Even if you feel uncomfortable talking about money, it is something that you should talk about with your lawyer during your first meeting.
How lawyers set their fees
Lawyers and law firms have various ways of setting fees for different legal services. Lawyers may charge a set fee for a specific task. For example, a lawyer may charge a fixed amount to draw up your will or help you with the purchase of your home.
For some services, such as personal injury claims, a lawyer may charge a contingency fee, which means payment of the fee depends on a successful outcome. The contingency fee systems works well for people who lack the funds to take legal action. The lawyer receives a percentage of the award.
For other services, lawyers may track and bill the time spent working for you. This includes time spent answering your telephone calls, doing research, preparing documents, talking to the other side's lawyer, going to court and so on.
Different lawyers in a law firm often have different hourly rates. Senior lawyers charge more per hour than lawyers who are just starting out in practice. Sometimes, it makes sense to have a senior lawyer working for you, simply because he or she may be able to handle your legal issue more quickly – and therefore more economically – in the long run.
A lawyer's fee may also depend on how complicated your case is, the difficulties faced and the final outcome. Except when working for a set fee, your lawyer may not be able to predict exactly how much it will cost to handle your case. Many factors can affect the total cost of legal services, including the complexity of the issues, necessary research, difficulty in dealing with the opposing side or trying to reach an agreement or settlement, the need to go to court and unexpected problems.
Costs can change as your case progresses and it is wise to make sure that your lawyer understands your maximum price limit and how close your lawyer is to approaching that limit as the case develops. Talking about these issues, before the work begins, may save you a lot of money – and frustration.
Paying for legal services
Most lawyers will not begin working on your case until they have a retainer. A retainer is money you pay your lawyer at the beginning to cover some of the early costs of handling your case. The money will be use to pay for work done on your case and expenses (disbursements) made on your behalf.
Disbursements can be minor expenses such as photocopying, courier charges, postage and long distance calls. More significant expenses such as the fee for hiring an expert to work on some part of your case, the cost of getting copies of documents from court files, the cost of registering documents on the title of a property or the property purchase tax.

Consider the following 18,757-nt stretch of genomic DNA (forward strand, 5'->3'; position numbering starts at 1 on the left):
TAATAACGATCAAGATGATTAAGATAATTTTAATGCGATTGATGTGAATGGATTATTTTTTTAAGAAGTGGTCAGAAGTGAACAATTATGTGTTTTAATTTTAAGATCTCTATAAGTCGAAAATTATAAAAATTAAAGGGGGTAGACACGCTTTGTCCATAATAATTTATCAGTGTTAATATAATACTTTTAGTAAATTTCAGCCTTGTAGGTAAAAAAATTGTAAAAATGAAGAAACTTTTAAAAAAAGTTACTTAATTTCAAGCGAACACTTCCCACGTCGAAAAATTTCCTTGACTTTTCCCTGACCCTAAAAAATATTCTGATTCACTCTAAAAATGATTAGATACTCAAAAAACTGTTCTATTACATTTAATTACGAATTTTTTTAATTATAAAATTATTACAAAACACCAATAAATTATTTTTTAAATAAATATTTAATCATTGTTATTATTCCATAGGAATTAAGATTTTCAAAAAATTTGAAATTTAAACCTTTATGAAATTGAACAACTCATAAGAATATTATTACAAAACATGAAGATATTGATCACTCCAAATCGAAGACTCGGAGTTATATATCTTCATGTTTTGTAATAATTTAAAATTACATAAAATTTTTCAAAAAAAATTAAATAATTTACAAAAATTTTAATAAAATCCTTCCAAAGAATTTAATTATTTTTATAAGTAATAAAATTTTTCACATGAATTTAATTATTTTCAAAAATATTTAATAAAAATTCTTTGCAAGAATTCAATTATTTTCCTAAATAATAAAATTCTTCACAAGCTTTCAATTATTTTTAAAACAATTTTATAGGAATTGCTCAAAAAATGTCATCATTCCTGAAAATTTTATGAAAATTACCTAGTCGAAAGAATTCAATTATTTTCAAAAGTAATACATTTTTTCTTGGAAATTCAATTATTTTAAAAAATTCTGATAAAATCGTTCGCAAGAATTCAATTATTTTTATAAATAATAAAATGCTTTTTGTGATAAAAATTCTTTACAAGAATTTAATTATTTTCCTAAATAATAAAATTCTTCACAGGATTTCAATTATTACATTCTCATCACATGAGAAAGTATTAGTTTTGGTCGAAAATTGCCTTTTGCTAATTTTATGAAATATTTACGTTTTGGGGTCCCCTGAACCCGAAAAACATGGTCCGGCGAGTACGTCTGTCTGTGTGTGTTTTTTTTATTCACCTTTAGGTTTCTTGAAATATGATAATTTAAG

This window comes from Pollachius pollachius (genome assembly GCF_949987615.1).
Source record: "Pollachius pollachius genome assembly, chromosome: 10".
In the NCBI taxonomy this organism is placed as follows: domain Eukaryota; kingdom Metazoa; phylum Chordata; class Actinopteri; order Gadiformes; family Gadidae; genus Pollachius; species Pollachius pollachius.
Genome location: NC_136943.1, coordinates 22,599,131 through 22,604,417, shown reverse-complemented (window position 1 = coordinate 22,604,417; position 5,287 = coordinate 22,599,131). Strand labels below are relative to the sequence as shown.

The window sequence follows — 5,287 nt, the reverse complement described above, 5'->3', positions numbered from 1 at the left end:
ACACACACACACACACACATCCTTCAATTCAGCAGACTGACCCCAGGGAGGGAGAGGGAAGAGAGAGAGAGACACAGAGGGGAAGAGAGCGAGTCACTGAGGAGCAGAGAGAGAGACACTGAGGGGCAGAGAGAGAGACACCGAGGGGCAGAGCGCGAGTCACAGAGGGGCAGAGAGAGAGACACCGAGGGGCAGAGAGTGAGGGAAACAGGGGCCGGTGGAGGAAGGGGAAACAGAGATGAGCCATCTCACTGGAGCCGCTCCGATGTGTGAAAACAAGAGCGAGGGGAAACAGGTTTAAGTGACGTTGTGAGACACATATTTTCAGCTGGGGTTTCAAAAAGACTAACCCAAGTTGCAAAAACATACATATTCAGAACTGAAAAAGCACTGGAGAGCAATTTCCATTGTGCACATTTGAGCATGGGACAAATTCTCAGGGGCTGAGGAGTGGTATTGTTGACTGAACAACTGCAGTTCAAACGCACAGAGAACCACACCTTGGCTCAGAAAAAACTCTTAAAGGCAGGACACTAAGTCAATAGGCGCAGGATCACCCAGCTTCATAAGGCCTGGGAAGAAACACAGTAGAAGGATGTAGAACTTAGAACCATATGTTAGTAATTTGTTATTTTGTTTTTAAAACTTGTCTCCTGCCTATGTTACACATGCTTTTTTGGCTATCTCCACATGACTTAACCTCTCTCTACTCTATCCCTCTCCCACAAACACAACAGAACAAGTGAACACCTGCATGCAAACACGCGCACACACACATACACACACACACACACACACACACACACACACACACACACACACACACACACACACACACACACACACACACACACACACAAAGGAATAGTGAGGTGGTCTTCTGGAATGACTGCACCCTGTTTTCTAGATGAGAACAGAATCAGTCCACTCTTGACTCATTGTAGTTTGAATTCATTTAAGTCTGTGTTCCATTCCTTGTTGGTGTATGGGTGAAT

If your lawyer uses up the retainer, you may be asked to pay another to cover ongoing costs. In those cases, make sure your lawyer accounts for his or her previous expenditures by sending you a bill listing everything you paid for with your first retainer.
As your matter progresses, or when it is over, your lawyer will bill you for his or her services. The bill should give a description of the services and an accounting of expenses paid on your behalf.
Above all with lawyers’ fees, the best and safest bet is to get a written estimate and fee agreement. That helps avoid disputes later on. Don't be shy about asking questions:
1. Can I have an estimate of how much you'll charge to handle my case?
2. Could this estimate change?
3. Will you let me know if something happens that will increase the fee?
4. What am I paying for?
5. What are the fixed costs and what else could crop up?
6. How will I be charged for things like photocopying and long distance calls?
7. How and when will I be billed?
8. Can I pay by post-dated cheques or on my credit card?
Nova Scotia Legal Aid provides legal aid to financially eligible applicants who have serious legal problems. To find the nearest office, visit www.nslegalaid.ca.
When lawyers and clients disagree on the fee
Discuss your bill with your lawyer if you don’t understand some of the items on it, if you want more information or if you need to make arrangements to pay by installments. If you disagree with the amount of your bill, the first step is to talk it over with your lawyer.
Go over the details and have your lawyer explain why a particular charge was made. If this does not bring a satisfactory resolution, you may have the legal account reviewed (the process is called ‘taxation’) by the Small Claims Court. For information on how to commence the taxation, see the Courts of Nova Scotia website.